The College Republicans finally got their voice. They finally got a conservative speaker to battle the forces of liberal darkness for them at the UA.
They got Ann Coulter.
The College Republicans booked Coulter, the reigning Queen of Shrill and Barbie-Doll Rejects, to help spread the conservative goodness all around. Did I just say conservative? Oh, wait, who am I kidding? I surely meant Republican.
Although UACR was trying to balance the political discussion on campus with a conservative voice as prominent as Michael Moore's, they have instead opted for a mainstream Republican voice that habitually excludes all other voices by labeling them as traitors or "girly boys," as she called the editors of the National Review after they fired her.
Instead of a balance to Moore, what the College Republicans wanted was someone who fit their idea of what a conservative was, and the best that they could come up with was Coulter.
University of Arizona students might conclude that Coulter and Moore are different sides of the same page. Both use the same general tactics of vitriol and the occasional manipulation of the facts to fit their agenda and influence their audience's opinions. (God forbid, I hope Coulter does not resort to Moore's tactic of offering her underwear as motivation for her audience members to vote.)
The only differences between the two are their politics and the extent to which their politics permeate their respective supporting parties. At least Moore does not define the Democratic Party.
In fact, he is not even a Democrat; he is a Green.
However, Coulter and her ilk have come to be the very representatives of the new GOP. For instance, National Security Adviser Condoleeza Rice, a star in the Republican Party, applauded Coulter's outrageous statement that college students need to be intimidated because "otherwise, they will turn out to be outright traitors."
And these are the people the UACR chose to represent a conservative viewpoint? Ouch. Moore must be some awful liberal to warrant this kind of extreme conservatism.
This exclusion of most other conservative opinions is not just afflicting our campus Republicans; it is ailing the entire Republican Party. Quite unlike the current Democratic Party, the GOP has gone from being a party under whose banner conservatives of every ideology can gather to a party of mainly neo-conservatives. It has become the party of the Karl Roves and Paul Wolfowitzes.
Consider this: The Democratic Party is the party where people as diverse as Dennis Kucinich and Joe Lieberman can come together and find their ideas accepted by a multitude of the party members. But tell me, when was the last time the Republican Party endorsed a paleo-conservative for president? And, no, Pat Buchanan is not an acceptable answer, because he is not a Republican.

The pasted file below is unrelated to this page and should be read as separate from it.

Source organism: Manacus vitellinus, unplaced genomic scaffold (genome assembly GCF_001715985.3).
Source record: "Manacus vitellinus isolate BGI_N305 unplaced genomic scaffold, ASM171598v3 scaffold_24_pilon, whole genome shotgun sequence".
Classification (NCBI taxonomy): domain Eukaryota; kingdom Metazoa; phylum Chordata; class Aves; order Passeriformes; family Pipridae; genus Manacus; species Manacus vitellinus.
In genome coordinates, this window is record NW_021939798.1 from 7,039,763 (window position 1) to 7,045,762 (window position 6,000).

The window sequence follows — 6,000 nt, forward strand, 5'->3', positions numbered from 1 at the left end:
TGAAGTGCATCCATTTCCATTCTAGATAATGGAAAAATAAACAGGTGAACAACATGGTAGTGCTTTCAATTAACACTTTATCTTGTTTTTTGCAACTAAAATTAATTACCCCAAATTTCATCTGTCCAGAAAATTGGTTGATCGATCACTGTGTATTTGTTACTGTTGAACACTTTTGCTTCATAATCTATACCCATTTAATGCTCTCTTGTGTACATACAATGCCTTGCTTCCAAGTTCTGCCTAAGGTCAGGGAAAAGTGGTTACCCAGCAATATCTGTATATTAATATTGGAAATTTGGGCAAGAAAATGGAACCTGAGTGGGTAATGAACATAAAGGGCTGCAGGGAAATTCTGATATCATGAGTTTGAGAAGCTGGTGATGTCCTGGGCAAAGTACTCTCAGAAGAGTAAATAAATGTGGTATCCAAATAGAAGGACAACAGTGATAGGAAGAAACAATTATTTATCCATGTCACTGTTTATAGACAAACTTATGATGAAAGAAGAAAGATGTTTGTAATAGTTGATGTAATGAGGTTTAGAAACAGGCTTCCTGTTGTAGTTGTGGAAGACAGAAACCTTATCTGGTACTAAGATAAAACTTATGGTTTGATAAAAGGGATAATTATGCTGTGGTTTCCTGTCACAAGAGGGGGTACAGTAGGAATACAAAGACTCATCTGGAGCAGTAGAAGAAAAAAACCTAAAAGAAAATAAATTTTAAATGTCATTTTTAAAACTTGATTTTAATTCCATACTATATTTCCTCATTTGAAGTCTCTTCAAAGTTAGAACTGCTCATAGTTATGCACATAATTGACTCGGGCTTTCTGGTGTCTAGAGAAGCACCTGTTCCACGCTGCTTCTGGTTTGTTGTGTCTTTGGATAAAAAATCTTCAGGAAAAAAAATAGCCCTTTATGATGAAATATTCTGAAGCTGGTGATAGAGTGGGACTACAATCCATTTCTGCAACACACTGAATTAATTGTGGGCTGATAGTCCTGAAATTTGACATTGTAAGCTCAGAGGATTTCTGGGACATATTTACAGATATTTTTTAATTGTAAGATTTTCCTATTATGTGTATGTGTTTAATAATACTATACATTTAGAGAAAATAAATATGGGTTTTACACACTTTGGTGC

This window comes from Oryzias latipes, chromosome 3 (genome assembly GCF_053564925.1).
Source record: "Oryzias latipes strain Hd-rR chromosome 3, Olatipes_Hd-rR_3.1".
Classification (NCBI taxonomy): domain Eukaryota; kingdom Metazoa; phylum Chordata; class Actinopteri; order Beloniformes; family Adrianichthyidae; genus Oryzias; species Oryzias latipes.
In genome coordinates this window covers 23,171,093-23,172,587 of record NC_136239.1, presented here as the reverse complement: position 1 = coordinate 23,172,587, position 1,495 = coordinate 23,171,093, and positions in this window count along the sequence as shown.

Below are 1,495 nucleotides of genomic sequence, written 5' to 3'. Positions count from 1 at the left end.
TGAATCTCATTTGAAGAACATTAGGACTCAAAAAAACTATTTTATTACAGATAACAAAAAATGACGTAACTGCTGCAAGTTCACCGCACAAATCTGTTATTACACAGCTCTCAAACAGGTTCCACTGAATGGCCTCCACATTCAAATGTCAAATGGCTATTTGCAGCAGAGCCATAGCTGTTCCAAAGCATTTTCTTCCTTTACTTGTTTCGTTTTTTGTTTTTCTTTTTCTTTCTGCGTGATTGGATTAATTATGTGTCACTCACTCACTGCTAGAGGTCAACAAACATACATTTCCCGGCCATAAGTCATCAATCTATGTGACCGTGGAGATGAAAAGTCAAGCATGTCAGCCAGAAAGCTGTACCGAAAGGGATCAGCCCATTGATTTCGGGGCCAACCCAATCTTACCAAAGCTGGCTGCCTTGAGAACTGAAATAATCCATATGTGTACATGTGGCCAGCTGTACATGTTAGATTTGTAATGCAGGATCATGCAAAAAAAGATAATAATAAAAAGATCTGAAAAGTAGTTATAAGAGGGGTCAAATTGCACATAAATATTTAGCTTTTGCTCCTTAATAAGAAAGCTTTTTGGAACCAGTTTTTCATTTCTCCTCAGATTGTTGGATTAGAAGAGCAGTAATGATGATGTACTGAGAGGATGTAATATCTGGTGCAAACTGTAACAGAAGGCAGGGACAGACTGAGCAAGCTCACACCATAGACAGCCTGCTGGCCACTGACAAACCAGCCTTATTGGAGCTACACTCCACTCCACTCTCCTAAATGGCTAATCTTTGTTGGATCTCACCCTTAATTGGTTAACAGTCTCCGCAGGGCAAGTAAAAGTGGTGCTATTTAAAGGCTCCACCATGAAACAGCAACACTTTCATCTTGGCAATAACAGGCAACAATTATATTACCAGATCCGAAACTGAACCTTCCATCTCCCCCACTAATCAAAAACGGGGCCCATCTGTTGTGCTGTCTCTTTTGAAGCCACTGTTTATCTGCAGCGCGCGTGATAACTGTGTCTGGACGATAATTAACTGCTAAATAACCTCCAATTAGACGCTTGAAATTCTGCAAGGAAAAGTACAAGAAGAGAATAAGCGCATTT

Sure, the Republican Party has former New York City Mayor Rudolph Giuliani, Governor Arnold Schwarzeneggar, and Senator John McCain, but they are everything the Republican Party is not. Giuliani goes against the Republican grain when he says that he is pro-choice and pro-gay rights and both McCain and Schwarzeneggar have been labeled as RINO's (Republicans in Name Only) because of their positions on economic and social issues.
These men might have been spokesmen for the Republican Party at the convention a few weeks ago, but they were used to appeal to the centrist-conservatives and undecided voters, because their politics don't define the Party's, thus causing them to appeal to those voters who might otherwise be turned off by the GOP's platform.
While the RNC's attempt to appeal to moderate conservatives was touching, it should not be taken as anything more than an attempt to win over swing voters. It does not represent a change in the dominant forces of the Republican Party.
Rather, conservatives are feeling the squeeze by the GOP as they and their opinions grow more unwanted by the party leaders. With this squeeze, we shall be seeing an exodus of everyone from moderates to wacky libertarians.
Therefore, in order to remain a potent force in the next decade, the Republican Party, including the UACR, needs to reassess its exclusionary principals; in particular, the College Republicans would have been better off choosing someone less abrasive and less exclusionary than Ann Coulter.
Laura Keslar is a pre-pharmacy junior. She can be reached at email@example.com.